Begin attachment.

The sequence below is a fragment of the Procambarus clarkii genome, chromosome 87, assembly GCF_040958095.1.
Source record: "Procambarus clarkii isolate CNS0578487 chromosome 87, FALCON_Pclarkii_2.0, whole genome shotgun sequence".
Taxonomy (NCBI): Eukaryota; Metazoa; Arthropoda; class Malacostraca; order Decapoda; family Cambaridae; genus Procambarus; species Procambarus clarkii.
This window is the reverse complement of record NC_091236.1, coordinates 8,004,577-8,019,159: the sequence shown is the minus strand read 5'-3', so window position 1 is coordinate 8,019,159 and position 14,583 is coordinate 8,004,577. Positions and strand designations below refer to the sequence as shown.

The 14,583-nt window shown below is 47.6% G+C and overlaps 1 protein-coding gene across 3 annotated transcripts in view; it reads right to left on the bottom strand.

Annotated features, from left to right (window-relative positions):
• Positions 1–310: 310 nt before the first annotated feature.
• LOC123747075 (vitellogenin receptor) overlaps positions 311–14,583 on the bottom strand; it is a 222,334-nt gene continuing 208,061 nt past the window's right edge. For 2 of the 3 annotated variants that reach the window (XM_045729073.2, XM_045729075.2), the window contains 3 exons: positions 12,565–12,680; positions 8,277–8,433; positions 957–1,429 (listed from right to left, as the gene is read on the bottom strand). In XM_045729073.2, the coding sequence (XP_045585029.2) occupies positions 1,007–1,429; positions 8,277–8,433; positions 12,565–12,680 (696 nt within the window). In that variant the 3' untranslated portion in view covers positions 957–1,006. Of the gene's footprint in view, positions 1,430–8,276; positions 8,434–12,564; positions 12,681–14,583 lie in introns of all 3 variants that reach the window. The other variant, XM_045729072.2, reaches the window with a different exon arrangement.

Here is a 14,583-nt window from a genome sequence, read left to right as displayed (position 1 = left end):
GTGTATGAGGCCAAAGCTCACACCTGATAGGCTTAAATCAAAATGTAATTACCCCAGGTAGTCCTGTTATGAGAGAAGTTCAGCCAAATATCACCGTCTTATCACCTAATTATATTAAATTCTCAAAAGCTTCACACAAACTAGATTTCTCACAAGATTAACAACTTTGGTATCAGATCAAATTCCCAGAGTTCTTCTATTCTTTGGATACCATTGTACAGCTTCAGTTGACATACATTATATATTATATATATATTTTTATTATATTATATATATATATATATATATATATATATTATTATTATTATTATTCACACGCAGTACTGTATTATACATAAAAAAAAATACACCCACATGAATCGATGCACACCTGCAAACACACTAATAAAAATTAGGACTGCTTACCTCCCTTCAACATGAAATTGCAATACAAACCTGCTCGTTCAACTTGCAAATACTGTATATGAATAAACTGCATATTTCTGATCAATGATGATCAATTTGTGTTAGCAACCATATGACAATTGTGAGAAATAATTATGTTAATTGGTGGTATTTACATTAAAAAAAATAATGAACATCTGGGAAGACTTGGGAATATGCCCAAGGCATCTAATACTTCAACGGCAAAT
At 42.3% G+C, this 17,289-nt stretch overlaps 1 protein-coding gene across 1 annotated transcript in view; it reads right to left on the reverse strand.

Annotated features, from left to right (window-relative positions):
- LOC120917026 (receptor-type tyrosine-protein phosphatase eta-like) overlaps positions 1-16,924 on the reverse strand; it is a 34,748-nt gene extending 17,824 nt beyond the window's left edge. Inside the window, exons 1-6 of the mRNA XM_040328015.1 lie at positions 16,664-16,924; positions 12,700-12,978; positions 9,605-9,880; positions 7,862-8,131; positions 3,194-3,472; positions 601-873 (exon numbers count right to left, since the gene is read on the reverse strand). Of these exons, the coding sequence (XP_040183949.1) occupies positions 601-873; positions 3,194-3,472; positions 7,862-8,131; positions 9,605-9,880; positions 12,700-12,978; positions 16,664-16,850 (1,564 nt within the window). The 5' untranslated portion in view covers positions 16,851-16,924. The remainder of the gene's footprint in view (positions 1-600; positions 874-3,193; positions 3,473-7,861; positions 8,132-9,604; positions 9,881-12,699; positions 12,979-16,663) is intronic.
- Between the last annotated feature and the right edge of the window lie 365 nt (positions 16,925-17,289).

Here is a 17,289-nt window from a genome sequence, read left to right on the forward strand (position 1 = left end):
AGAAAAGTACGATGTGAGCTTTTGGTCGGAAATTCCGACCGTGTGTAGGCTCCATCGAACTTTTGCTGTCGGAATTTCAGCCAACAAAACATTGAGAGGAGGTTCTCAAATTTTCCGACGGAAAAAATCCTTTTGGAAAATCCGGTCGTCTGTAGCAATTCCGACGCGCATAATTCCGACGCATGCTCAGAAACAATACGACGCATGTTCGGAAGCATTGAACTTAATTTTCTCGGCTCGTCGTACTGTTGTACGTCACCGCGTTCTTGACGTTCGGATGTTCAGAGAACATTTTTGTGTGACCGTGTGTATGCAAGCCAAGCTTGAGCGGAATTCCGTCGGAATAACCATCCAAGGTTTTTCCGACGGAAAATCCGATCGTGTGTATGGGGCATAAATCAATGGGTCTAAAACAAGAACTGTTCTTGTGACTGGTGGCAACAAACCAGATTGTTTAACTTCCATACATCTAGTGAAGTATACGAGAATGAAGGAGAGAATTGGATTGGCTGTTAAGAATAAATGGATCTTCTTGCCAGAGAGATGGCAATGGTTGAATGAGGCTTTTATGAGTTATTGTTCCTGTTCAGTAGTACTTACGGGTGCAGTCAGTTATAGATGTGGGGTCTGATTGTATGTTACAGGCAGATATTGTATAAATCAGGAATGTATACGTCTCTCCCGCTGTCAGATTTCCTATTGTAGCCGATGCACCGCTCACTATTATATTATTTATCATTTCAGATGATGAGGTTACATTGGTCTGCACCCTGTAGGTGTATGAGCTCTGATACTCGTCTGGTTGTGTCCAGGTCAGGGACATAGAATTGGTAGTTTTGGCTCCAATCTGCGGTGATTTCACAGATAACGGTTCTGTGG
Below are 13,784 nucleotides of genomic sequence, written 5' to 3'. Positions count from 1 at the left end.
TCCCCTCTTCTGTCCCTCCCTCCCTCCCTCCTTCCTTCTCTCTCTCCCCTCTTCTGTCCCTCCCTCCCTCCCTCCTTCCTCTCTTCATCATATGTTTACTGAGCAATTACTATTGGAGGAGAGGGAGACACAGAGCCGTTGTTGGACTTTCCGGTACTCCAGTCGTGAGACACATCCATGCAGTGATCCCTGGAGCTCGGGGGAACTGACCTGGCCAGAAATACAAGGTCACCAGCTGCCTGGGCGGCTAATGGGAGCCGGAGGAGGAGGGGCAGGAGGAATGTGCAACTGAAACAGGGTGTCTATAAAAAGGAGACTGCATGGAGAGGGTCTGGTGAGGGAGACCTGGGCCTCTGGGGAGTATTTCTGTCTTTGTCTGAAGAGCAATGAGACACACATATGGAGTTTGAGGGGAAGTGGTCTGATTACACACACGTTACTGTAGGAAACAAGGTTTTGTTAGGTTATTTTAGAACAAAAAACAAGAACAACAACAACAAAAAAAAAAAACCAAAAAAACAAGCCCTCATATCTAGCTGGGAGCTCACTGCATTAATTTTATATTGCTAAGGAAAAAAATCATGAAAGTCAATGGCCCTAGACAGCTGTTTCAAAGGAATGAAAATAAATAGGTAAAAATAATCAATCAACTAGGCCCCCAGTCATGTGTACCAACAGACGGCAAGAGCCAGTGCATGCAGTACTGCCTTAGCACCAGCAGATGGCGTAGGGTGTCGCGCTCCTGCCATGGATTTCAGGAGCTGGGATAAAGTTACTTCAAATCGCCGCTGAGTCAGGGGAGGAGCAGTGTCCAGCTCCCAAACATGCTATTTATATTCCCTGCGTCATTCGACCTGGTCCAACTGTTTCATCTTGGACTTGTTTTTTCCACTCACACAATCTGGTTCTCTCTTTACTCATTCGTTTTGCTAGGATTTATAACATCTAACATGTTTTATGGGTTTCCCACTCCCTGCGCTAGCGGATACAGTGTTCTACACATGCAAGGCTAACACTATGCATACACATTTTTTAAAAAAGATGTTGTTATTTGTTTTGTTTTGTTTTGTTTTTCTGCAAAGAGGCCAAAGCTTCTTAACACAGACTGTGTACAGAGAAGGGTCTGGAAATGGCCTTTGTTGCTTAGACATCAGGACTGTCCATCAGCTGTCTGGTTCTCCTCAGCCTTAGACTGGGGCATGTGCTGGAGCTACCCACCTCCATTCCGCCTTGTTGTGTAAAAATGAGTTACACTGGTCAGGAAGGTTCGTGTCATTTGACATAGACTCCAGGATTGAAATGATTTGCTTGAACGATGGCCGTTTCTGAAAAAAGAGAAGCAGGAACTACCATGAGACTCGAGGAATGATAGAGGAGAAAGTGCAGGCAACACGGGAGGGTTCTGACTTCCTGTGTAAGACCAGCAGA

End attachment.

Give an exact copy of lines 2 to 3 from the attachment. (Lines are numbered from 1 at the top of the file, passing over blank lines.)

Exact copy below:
Source record: "Procambarus clarkii isolate CNS0578487 chromosome 87, FALCON_Pclarkii_2.0, whole genome shotgun sequence".
Taxonomy (NCBI): Eukaryota; Metazoa; Arthropoda; class Malacostraca; order Decapoda; family Cambaridae; genus Procambarus; species Procambarus clarkii.